Two domains spoofing the COVID-19 vaccine developers Moderna and Regeneron have been seized by the U.S. Department of Justice. The websites were almost perfect clones of the websites they impersonated and had potential to deceive millions of individuals into disclosing sensitive information or downloading malware.
This year has seen cybercriminals take advantage of the COVID-19 pandemic and conduct campaigns offering up to date information on the virus, fake offers of a cure, the latest number of cases in different regions, and many other COVID-19 themed scams, so it is no surprise that vaccine developers are now being impersonated.
According to figures from the U.S. Federal Trade Commission (FTC), more than 275,000 Americans have suffered financial losses in 2020 as a result of COVID-19 themed scams, often involving websites that harvest sensitive information. Earlier this year, Microsoft took down several domains that were being used for COVID-19-themed phishing and business email compromise attacks and was one of several companies to participate in the takedown of the infrastructure used to distribute the TrickBot Trojan, which was being distributed using COVID-19 themed lures.
The two websites have had their content removed and replaced with a placeholder stating the domains have been seized by the Federal government. The two domains – mordernatx[.]com and regeneronmedicals[.]com –had a contact form on the contact-us page that requested a range of information that had to be submitted in order to get in touch with the companies. Those forms requested information such as name, company/institution name, contact telephone number, and email address. They also included a VOIP telephone number should individuals prefer to make contact over the telephone.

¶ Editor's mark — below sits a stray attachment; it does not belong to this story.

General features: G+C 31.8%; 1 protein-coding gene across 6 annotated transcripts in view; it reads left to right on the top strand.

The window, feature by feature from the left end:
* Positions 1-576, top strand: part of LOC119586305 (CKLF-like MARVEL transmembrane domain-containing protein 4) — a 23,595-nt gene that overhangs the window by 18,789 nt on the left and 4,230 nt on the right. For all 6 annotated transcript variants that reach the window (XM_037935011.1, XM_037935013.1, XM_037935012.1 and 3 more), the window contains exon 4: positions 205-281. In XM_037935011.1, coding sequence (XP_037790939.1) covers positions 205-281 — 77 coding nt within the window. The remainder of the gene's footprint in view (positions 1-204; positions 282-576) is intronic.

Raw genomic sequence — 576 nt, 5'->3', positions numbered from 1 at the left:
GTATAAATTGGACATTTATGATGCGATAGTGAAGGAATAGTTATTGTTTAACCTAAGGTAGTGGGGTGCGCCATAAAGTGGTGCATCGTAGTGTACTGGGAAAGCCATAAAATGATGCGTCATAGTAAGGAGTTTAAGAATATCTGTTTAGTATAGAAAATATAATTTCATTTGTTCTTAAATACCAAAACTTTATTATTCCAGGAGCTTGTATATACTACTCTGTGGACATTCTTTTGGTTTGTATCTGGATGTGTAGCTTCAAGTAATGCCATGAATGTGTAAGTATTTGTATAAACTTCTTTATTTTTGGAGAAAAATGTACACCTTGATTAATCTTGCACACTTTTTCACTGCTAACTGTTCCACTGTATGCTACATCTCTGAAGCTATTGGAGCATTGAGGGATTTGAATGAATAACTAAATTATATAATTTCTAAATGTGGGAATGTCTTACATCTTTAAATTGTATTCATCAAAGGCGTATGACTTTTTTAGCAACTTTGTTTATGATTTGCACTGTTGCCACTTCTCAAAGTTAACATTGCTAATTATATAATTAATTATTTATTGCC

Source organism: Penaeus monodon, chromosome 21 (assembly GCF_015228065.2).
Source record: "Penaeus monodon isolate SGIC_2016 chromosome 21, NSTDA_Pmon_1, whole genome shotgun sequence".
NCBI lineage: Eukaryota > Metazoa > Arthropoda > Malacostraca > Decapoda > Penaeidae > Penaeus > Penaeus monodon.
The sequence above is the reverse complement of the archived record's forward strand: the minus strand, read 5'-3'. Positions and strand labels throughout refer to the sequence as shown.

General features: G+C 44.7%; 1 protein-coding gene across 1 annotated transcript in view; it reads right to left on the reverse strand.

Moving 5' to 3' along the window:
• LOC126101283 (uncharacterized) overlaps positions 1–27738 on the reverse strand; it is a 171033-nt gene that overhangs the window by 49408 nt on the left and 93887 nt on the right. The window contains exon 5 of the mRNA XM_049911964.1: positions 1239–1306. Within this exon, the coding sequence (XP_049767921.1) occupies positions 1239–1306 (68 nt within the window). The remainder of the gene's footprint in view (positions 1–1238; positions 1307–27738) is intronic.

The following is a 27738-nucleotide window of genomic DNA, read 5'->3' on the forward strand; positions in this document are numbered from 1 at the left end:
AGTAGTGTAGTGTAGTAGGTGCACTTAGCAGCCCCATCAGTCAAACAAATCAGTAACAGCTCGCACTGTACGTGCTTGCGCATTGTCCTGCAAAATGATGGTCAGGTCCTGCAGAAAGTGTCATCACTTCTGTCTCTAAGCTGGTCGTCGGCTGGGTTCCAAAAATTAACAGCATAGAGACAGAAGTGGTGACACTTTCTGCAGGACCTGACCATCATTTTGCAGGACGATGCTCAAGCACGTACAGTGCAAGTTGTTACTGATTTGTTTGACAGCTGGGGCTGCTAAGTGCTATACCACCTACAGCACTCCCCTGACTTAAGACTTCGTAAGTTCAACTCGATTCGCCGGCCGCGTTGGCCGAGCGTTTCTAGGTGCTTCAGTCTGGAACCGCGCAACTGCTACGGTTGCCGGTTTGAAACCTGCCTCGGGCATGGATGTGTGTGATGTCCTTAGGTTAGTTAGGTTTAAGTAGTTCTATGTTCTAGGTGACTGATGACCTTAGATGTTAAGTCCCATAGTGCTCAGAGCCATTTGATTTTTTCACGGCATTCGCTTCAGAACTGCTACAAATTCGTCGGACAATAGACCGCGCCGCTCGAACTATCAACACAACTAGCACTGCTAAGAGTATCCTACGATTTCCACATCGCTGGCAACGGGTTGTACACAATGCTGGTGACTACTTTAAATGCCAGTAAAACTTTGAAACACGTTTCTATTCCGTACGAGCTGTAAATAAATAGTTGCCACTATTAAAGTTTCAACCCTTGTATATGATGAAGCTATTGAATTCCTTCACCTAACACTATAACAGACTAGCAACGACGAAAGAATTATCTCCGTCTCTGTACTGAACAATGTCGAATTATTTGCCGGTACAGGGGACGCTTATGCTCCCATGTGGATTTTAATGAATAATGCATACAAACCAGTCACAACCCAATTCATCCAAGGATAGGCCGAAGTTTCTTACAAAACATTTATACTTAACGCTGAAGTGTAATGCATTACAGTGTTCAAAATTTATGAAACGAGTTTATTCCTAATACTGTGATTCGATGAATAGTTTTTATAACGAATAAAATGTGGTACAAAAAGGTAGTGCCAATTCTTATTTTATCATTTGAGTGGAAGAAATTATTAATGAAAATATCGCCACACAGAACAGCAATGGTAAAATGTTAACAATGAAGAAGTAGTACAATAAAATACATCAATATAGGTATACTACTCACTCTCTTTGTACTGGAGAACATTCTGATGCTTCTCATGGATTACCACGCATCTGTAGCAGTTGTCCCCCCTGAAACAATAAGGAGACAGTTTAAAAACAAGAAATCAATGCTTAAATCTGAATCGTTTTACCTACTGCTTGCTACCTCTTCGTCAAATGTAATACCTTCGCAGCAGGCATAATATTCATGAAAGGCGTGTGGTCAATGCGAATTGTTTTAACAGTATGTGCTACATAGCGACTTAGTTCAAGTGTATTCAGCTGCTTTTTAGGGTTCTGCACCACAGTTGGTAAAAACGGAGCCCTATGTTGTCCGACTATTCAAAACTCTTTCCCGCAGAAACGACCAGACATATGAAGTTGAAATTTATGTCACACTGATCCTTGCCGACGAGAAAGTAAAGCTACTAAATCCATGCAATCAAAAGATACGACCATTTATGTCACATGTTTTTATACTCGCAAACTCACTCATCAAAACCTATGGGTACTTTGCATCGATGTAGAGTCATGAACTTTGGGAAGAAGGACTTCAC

The information collected by the form would be used to scam the website visitors into downloading malware, providing additional information for use in identity theft and fraud, or in scams that involve downloading malware. The domain spoofing Moderna was registered in Malaysia and the Regeneron site was registered in Nigeria.
Traffic to the malicious websites such as these is typically generated through phishing emails and malicious adverts on legitimate websites served through third party ad networks.
“By seizing these sites, the government has prevented third parties from acquiring the names and using them to commit additional crimes, as well as prevented third parties from continuing to access the sites in their present form,” explained the DOJ in its announcement.
While it is certainly good news that the domains are no longer active, there are likely to be countless others that take advantage of interest in the COVID-19 vaccines for malicious purposes.
“I urge citizens to remain vigilant,” said United States Attorney for the District of Maryland Robert K. Hur, who was involved in the domain seizure. “Don’t provide personal information or click on websites or links contained in unsolicited e-mails. Don’t become a victim.”